Thursday, February 16, 2017

The EU Tests Cuba

With Warmer Relations!
{Friday, February 17th, 2017}
      The photo above shows Cuban President Raul Castro hosting Ireland's President Michael Higgins this week in Havana.
       The President of Ireland, Michael Higgins, is in Cuba this week on a very important mission. It is the first visit by a leader of the 28-nation European Union since the EU and Cuba recently signed a Memorandum of Agreement to work more closely on mutually beneficial trade and cultural issues.
        President Higgins is a huge fan of both Cuba and its revolutionary icon Fidel Castro. When Castro died at age 90 on November 25, 2016, Higgins made headlines in Europe by saying that it was with "great sadness" that he received the news. He also, rather bravely, has championed Revolutionary Cuba's sharp contrast to the Batista dictatorship that it replaced on January 1, 1959. President Higgins said, "Cuba achieved 100% literacy many years ago and built up a health system that is one of the most admired in the world. Inequality and poverty are much less pronounced in Cuba than in surrounding nations. Fidel Castro will be remembered as a giant among global leaders whose view was not only one of freedom for his people but for all of the oppressed and excluded people on this planet."
      Those are exact quotes from Irish President Michael Higgins, obviously reflecting the fact that in Ireland he has not been subjected to the Batistiano-dictated Cuban narrative in the United States since 1959. More importantly, in the pivotal year of 2017 for Cuba, the Michael Higgins influence on the European Union's relations with Cuba might bode well for the island.
        Oceania Cruises is adding six voyages to its Cuban itinerary between November 14th and December 21st, 2017.  It already has scheduled stops in Cuba beginning on March 7th on its 1,250-passenger Marina cruise ship. Oceania Cruises is a part of the Cuba-friendly, Miami-based Norwegian Cruise Line Holdings.
            The President and CEO of Oceania Cruises is Bob Binder. He says, "There is tremendous demand from consumers for voyages to Cuba and we are reacting to it." Like many U. S. executives, Bob Binder is both "hoping and assuming" that the historic openings to Cuba orchestrated by former President Barack Obama will not be "quashed" by current U. S. President Donald Trump.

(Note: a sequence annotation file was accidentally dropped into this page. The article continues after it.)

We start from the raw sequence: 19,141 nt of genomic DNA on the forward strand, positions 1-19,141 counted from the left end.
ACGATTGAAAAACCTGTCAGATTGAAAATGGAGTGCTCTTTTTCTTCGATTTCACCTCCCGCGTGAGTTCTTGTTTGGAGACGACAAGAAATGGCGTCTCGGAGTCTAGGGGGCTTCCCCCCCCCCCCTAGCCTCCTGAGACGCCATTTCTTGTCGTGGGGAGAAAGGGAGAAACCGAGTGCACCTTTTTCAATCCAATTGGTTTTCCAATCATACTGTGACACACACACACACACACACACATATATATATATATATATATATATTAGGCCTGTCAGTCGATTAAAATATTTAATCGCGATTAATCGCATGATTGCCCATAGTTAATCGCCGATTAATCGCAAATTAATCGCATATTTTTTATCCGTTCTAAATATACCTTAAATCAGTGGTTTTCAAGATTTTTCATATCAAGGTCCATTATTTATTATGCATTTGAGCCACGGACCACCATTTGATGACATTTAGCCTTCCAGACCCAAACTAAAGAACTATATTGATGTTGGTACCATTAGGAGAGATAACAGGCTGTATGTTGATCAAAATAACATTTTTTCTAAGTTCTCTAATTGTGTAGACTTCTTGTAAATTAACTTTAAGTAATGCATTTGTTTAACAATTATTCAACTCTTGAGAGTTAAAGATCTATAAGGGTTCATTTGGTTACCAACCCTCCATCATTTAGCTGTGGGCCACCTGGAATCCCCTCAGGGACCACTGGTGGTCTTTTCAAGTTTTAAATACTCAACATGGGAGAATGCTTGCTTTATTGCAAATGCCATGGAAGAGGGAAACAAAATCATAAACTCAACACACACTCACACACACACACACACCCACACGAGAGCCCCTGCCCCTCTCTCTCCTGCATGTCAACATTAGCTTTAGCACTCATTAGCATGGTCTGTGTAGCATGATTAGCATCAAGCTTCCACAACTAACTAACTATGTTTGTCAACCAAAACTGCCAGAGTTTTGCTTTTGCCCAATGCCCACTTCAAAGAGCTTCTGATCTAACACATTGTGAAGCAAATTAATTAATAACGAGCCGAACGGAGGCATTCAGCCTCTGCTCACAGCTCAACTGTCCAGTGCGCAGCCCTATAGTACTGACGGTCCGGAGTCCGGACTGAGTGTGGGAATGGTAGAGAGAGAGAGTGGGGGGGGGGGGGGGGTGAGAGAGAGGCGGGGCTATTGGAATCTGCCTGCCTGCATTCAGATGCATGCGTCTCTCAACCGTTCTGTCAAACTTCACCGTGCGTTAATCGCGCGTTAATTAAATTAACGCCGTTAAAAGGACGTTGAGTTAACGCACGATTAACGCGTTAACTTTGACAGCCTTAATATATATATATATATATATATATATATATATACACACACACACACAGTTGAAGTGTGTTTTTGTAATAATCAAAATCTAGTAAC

On the other hand, JetBlue Airlines is reducing its service to Cuba. Beginning on May 3rd, 2017 JetBlue will use smaller planes for routes from Fort Lauderdale and other U. S. cities to Havana, Santa Clara, Holguin and Camaguey. In total JetBlue will fly 300 fewer seats a day to four Cuban destinations. This is an adjustment to demand. Nine major airlines, as a key part of former President Obama's efforts to normalize relations with Cuba, have permission to make up to 120 flights a day to the island, the first time since 1961 that commercial flights from the U. S. to Cuba had been allowed because of the U. S. embargo against Cuba. But the embargo, which only can be lifted by the Batistiano-mired U. S. Congress, to this day still prohibits everyday Americans the freedom to travel to Cuba, although Obama sliced into some of those restrictions. Of course, Americans are the only people in the world without the freedom to visit Cuba, apparently to prevent Americans from being able to judge the island for themselves as opposed to being told what to think. With few exceptions, the Cuban narrative in the United States is dictated by the most visceral counter-revolutionaries in Miami and the U. S. Congress, a fact that the intimidated or incompetent U. S. media strictly adheres to. 
       Cuba's permanent United Nations representative is Anayansi Rodriguez. She is one of the UN's most outspoken anti-terrorism experts and perhaps the UN's most vocal critic of "a few powerful nations, including leading democracies, who arm and fund proxy soldiers to fight continuous wars in which civilian children and women are the primary victims." Also this week at the United Nations, Anayansi Rodriguez commanded center-stage at one point when she railed against "terrorism in all its forms and shapes committed by unspeakable groups of hellions that defy all the charters we at the UN stand for. My country, as small as it is, is happy to be a leader in this august forum to condemn all aspects of terror against civilians or against those who try to protect civilians against terror activities and plots." If you Google Anayansi Rodriguez's comments at the UN this week, you will note that she mentioned Cuba "as a victim of known but unpunished terrorism," specifically referencing the Oct. 6-1976 bombing of a Cuban civilian airplane -- Cubana Flight 455 -- in which all 73 on board perished. Anayansi Rodriguez, by the way, exemplifies the fact that most...not all, but most...of Cuba's day-to-day affairs are conducted by strong, dedicated women.
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